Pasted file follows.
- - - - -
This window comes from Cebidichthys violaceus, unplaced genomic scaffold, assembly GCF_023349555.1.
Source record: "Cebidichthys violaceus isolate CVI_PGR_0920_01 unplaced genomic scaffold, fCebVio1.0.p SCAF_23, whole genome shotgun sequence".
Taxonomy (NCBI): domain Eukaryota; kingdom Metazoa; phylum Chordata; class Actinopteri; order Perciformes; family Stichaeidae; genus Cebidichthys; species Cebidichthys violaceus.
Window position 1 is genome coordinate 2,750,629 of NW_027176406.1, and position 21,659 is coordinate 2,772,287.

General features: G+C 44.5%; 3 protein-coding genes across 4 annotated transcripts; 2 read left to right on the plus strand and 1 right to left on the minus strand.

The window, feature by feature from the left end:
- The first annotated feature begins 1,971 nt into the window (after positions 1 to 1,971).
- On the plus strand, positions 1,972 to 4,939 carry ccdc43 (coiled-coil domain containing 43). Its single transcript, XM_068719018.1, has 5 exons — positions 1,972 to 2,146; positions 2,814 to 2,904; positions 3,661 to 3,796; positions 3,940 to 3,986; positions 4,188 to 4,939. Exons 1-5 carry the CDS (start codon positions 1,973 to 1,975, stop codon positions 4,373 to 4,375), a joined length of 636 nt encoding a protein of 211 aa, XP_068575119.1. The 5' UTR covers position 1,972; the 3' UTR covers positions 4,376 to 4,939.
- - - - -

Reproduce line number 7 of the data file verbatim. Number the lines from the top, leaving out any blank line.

- The first annotated feature begins 1,971 nt into the window (after positions 1 to 1,971).